Climate change is no longer just coming. It’s here already. In the past five years, more than 650 million people have been affected and more than 112,000 lives lost as a result of weather-related disasters.
It is threatening to reverse development gains as it destroys livelihoods and infrastructure, devastates crops, leaves millions hungry, and undoes people's efforts to climb out of poverty. And the financial cost of this chaos has been immense - almost half a trillion dollars – three times the costs in the whole of the 1970s.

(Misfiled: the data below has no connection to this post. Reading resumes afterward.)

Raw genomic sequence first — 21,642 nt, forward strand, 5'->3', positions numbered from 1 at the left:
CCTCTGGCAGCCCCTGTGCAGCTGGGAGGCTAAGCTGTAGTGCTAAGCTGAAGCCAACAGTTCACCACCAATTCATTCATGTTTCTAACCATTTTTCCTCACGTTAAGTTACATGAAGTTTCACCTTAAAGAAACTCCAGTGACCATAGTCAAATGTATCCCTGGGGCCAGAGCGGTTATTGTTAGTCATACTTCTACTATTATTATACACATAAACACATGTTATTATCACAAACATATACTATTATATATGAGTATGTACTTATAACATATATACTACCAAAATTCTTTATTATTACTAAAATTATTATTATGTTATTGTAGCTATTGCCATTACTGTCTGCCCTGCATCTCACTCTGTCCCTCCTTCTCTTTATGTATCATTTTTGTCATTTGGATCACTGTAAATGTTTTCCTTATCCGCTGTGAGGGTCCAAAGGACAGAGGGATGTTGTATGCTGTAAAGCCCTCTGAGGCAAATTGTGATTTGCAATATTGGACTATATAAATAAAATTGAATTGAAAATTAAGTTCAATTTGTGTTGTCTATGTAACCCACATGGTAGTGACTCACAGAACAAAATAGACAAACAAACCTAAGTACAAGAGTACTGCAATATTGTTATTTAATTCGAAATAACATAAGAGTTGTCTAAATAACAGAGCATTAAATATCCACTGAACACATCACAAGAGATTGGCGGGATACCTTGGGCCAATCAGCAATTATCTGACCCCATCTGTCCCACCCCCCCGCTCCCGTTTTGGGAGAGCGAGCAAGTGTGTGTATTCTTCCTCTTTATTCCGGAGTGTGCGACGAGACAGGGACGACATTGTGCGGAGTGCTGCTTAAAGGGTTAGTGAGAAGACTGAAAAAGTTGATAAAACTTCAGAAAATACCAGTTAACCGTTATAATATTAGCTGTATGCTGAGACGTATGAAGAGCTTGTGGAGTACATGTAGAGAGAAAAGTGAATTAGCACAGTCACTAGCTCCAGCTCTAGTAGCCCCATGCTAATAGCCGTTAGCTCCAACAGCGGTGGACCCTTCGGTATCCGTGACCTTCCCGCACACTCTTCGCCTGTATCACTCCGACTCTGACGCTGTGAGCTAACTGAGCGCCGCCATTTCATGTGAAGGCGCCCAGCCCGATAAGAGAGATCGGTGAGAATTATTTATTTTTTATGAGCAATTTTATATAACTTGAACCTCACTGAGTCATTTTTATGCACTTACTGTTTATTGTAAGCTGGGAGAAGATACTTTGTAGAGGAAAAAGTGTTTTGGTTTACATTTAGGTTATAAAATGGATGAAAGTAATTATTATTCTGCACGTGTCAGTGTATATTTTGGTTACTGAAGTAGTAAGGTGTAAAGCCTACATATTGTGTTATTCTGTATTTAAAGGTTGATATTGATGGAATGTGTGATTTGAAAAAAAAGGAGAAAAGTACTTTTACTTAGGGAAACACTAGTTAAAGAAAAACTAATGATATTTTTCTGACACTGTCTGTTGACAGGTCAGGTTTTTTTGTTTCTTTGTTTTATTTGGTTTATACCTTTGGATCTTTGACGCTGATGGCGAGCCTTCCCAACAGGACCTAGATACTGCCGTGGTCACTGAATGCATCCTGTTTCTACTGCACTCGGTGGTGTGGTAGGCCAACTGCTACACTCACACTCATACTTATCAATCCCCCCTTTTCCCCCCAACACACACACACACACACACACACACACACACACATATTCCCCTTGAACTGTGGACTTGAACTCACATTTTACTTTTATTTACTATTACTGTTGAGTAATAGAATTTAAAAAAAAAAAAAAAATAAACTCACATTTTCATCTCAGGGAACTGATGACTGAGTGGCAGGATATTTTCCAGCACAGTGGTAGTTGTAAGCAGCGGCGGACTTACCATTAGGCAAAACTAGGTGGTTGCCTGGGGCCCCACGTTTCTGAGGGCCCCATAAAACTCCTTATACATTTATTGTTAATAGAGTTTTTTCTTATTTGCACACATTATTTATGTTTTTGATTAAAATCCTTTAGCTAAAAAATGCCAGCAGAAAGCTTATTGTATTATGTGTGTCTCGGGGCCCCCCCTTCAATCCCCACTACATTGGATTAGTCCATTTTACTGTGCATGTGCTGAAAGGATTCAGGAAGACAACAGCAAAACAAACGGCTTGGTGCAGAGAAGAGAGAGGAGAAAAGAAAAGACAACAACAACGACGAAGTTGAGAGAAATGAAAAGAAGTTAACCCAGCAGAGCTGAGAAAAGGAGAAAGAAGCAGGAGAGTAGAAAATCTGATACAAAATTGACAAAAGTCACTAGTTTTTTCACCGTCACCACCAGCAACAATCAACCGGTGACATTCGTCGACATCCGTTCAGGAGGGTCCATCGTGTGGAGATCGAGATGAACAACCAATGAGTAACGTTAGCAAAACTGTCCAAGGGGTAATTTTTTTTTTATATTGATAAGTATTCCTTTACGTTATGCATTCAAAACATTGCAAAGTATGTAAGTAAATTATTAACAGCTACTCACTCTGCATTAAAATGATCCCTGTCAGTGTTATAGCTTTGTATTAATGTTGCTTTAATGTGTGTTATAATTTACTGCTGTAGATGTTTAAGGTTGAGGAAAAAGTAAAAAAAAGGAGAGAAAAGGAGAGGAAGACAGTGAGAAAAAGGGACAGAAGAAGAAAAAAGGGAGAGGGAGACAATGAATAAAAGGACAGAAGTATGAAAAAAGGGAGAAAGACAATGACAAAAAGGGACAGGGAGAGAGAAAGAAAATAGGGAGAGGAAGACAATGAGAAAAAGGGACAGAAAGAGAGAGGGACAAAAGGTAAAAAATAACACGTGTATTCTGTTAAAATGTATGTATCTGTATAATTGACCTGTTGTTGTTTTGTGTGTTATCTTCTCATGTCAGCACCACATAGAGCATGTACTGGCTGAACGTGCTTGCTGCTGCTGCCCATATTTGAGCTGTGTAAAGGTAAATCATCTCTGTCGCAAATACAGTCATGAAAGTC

A new Food Supply Center, built by Oxfam with its partner the Sahrawi Red Crescent and with the support of the European Commission's Humanitarian aid and Civil Protection department (ECHO), will greatly improve the quality of aid in the Sahrawi camps, in Southern Algeria, one of the main objectives of Oxfam’s humanitarian program in the region.
Around 1,500 people a day are killed in conflicts and armed violence across the globe, and among that loss are humanitarian aid workers who were trying to save lives. Arms and ammunition traded irresponsibly or illegally help keep all these conflicts going.
On World Humanitarian Day Pieter Struijf, Oxfam’s Program Manager for Jonglei, writes about the challenges of delivering aid in rural South Sudan and the crucial role played by the local staff.